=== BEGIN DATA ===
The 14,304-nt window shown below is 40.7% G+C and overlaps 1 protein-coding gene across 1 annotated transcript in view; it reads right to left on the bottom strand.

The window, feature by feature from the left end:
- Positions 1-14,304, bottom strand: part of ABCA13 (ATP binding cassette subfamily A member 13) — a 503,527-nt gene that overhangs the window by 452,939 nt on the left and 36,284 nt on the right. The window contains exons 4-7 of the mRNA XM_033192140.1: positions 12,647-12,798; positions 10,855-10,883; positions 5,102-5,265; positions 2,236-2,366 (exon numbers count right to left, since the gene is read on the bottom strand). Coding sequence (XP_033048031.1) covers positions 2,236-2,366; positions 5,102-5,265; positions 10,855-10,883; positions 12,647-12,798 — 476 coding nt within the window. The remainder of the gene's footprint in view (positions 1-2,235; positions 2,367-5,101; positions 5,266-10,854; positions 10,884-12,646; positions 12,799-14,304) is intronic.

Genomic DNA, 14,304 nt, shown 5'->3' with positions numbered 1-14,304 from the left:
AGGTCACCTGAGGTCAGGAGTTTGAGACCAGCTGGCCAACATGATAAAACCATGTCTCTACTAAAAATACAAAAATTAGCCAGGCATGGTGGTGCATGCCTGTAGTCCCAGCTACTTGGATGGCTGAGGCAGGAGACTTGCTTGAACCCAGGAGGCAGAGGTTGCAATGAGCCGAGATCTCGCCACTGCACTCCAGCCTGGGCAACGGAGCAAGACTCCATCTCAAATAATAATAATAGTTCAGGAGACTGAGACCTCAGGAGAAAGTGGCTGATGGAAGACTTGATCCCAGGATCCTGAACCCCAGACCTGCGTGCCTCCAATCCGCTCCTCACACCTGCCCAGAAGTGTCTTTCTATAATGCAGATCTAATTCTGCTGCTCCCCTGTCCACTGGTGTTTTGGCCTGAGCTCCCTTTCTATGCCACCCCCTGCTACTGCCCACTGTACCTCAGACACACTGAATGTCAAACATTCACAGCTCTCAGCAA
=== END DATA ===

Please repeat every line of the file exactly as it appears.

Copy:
The 14,304-nt window shown below is 40.7% G+C and overlaps 1 protein-coding gene across 1 annotated transcript in view; it reads right to left on the bottom strand.

The window, feature by feature from the left end:
- Positions 1-14,304, bottom strand: part of ABCA13 (ATP binding cassette subfamily A member 13) — a 503,527-nt gene that overhangs the window by 452,939 nt on the left and 36,284 nt on the right. The window contains exons 4-7 of the mRNA XM_033192140.1: positions 12,647-12,798; positions 10,855-10,883; positions 5,102-5,265; positions 2,236-2,366 (exon numbers count right to left, since the gene is read on the bottom strand). Coding sequence (XP_033048031.1) covers positions 2,236-2,366; positions 5,102-5,265; positions 10,855-10,883; positions 12,647-12,798 — 476 coding nt within the window. The remainder of the gene's footprint in view (positions 1-2,235; positions 2,367-5,101; positions 5,266-10,854; positions 10,884-12,646; positions 12,799-14,304) is intronic.

Genomic DNA, 14,304 nt, shown 5'->3' with positions numbered 1-14,304 from the left:
AGGTCACCTGAGGTCAGGAGTTTGAGACCAGCTGGCCAACATGATAAAACCATGTCTCTACTAAAAATACAAAAATTAGCCAGGCATGGTGGTGCATGCCTGTAGTCCCAGCTACTTGGATGGCTGAGGCAGGAGACTTGCTTGAACCCAGGAGGCAGAGGTTGCAATGAGCCGAGATCTCGCCACTGCACTCCAGCCTGGGCAACGGAGCAAGACTCCATCTCAAATAATAATAATAGTTCAGGAGACTGAGACCTCAGGAGAAAGTGGCTGATGGAAGACTTGATCCCAGGATCCTGAACCCCAGACCTGCGTGCCTCCAATCCGCTCCTCACACCTGCCCAGAAGTGTCTTTCTATAATGCAGATCTAATTCTGCTGCTCCCCTGTCCACTGGTGTTTTGGCCTGAGCTCCCTTTCTATGCCACCCCCTGCTACTGCCCACTGTACCTCAGACACACTGAATGTCAAACATTCACAGCTCTCAGCAA